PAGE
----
Sometimes, older vehicles can still keep up with their newer counterparts. Even off-roaders: a used 4Runner is just as capable as a new one, for example. However, while used off-road SUVs can be bargains, their technology is also dated. This even applies to the Mercedes G-Wagon: the luxury off-roader has really only seen two significant refreshes since its debut. This includes the range-topping G63 AMG models. The new G-Wagon saw, among other changes, the AMG trim swap the old 5.5-liter twin-turbo V8 for a 4.0-liter version. But was this change for the better?
New Mercedes-AMG G-Wagon vs. the old one
Carwow host Mat Watson decided to find out if the new Mercedes-AMG G-Wagon was just as capable as the older model.
On the outside, the two SUVs are fairly similar. But that was done deliberately; Mercedes didn’t want to mess with the beloved icon’s image. And some things did carry over: Motor Trend reports the new G-Wagon has similar fender-mounted turn signals and the mechanical-sounding door locks. However, Car and Driver reports only 5 parts are shared with the old model. These are the door handles, sun visors, spare-tire cover, headlight-washer nozzles, and an engine bay bracket. And while the exteriors aren’t too different, inside and underneath the SUVs, it’s another story.
The new G-Wagon still has a ladder frame, four-wheel drive, and 3 locking differentials. However, Car and Driver reports the SUV now has independent front suspension, instead of a front solid axle. The rear, though, still has a solid axle. The steering system was also completely changed for more precision. And that ladder frame is now stiffer and more rigid, according to Car and Driver. And, if you do want to take the G63 AMG off-road, there’s now an official AMG Trail Package.
The redesign also added more interior room. In fact, the whole interior received an update, with newer materials and technology, including an updated infotainment system with Android Auto and Apple CarPlay, according to Car and Driver.
And, as we stated previously, the G63 AMG also got some changes under the hood. Instead of the old 5.5-liter twin-turbo V8 and 7-speed automatic, there’s a 4.0-liter twin-turbo V8 with a 9-speed. But, while the new engine is smaller, it’s actually more powerful. The 5.5-liter made 571 hp and 561 lb-ft, while the 4.0-liter makes 585 hp and 627 lb-ft.
How they were tested
Carwow first tested the new and old G-Wagons’ acceleration, braking, and handling. The first test was a ¼-mile drag race, followed by two rolling drag races. The first rolling drag race was run with the SUVs’ transmissions in Automatic mode, followed by a race in Manual mode. The G-Wagons then tested their brakes in a 70-0 mph emergency stop. Handling was tested in a short slalom course.
Watson then went over both SUVs’ interiors, examining material quality, design, and space.
How did the new Mercedes-AMG G-Wagon do?
In overall performance, like the VW Amarok and GMC Syclone before it, the new Mercedes AMG G-Wagon showed that the bigger engine doesn’t always win. The new AMG G-Wagon ran the ¼-mile in 12.4 seconds, with the old one finishing in 13.5 seconds. That’s not surprising, considering the new G63 AMG has a 0-60 time of 3.9 seconds, 0.9 seconds less than the old one, according to Car and Driver.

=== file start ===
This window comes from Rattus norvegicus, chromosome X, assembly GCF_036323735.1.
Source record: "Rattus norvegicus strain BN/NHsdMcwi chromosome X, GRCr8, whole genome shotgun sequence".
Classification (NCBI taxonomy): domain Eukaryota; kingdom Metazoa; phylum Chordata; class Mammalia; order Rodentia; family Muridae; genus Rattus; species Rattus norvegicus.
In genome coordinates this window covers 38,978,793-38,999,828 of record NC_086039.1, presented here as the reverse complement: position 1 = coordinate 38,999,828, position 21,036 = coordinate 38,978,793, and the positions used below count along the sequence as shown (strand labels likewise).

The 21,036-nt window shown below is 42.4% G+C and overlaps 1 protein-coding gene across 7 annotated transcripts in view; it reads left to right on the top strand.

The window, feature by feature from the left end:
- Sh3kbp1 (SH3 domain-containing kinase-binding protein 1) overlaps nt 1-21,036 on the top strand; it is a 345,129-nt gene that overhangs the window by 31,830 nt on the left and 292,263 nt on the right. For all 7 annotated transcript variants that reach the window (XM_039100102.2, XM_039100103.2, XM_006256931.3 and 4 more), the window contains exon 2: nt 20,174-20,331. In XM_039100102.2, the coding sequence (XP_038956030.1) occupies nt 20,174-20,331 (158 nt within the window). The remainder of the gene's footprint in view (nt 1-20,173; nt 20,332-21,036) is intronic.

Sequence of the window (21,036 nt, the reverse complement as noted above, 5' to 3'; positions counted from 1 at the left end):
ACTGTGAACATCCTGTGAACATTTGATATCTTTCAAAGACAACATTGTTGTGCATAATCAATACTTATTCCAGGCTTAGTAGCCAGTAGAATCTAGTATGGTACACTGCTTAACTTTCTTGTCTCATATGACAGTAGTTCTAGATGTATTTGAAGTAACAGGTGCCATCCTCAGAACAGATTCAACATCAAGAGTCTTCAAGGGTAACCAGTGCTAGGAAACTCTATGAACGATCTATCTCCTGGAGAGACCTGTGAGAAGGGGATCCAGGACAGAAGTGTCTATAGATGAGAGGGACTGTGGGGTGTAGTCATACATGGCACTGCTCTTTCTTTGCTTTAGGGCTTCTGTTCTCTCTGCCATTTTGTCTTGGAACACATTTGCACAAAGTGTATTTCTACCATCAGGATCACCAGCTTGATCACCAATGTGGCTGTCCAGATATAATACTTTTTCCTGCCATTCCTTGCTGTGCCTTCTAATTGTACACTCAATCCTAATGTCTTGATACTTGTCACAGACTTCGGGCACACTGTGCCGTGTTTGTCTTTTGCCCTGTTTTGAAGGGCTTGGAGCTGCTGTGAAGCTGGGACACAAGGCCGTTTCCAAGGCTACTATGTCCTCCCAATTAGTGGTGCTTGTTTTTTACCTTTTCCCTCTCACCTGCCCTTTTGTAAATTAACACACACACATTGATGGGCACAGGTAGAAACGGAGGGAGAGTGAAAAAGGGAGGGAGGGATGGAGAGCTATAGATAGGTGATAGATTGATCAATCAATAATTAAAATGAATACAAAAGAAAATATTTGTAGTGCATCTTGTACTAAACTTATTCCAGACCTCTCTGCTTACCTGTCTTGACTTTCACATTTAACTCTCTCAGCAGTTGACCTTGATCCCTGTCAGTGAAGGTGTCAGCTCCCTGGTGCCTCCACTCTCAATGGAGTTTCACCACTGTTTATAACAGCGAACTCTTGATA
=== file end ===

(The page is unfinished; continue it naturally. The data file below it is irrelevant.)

In the first rolling race, the new G-Wagon surged ahead of the older one: its transmission down-shifted faster, and the engine has more power. The same result happened in the manual-shifting rolling race.
In addition, the old AMG G-Wagon was much noisier than the new one at highway speeds. The old SUV’s hood also flexed every time Watson revved the engine. It’s clear some chassis stiffening was necessary.
Surprisingly, in the braking test, the old one literally only lost by a nose. It was maybe a hood-length behind the new G-Wagon. That might be down to their fairly-similar brakes and curb weights. The redesigned model weighs 5783 pounds, according to Car and Driver, only 178 pounds less than the old model.
However, where the new G63 AMG really showed off its prowess was in the handling test. The old G-Wagon wallowed around, its old-school recirculating-ball steering almost hilariously imprecise. The old SUV does have stability control, but even turning it off didn’t make much of a difference.
The new G-Wagon, in comparison, performed significantly better. The IFS isn’t quite as good as a solid axle for rock-crawling, but it improves on-road handling and ride comfort. The new SUV’s stability control also includes a Sport mode and does its job much more smoothly than the old version.
That new on-road refinement carries over to the interior.
The new G63 AMG is much more luxurious
The old G63 AMG’s interior, while it did have some high-end features and materials, also showed the G-Wagon’s utilitarian roots. The infotainment screens looked tacked-on, and some of the plastics felt cheap. Like Car and Driver, Watson also noted the seats weren’t really comfortable for long-distance driving, and 2nd-row legroom was tight. Basically, the old G-Wagon felt like an old-school SUV dressed up like a luxury one.
In contrast, the new G63 AMG feels like a legitimate luxury vehicle. It has wide, well-integrated touch screens, for example. The leather seats feel higher-quality and are much more comfortable. Legroom has also improved, but the new G-Wagon still has just as much visibility as the old one. The 2nd-row seats can also recline now. And yes, there’s still a front-passenger grab handle.
The bigger engine doesn’t always win. But the better vehicle does.
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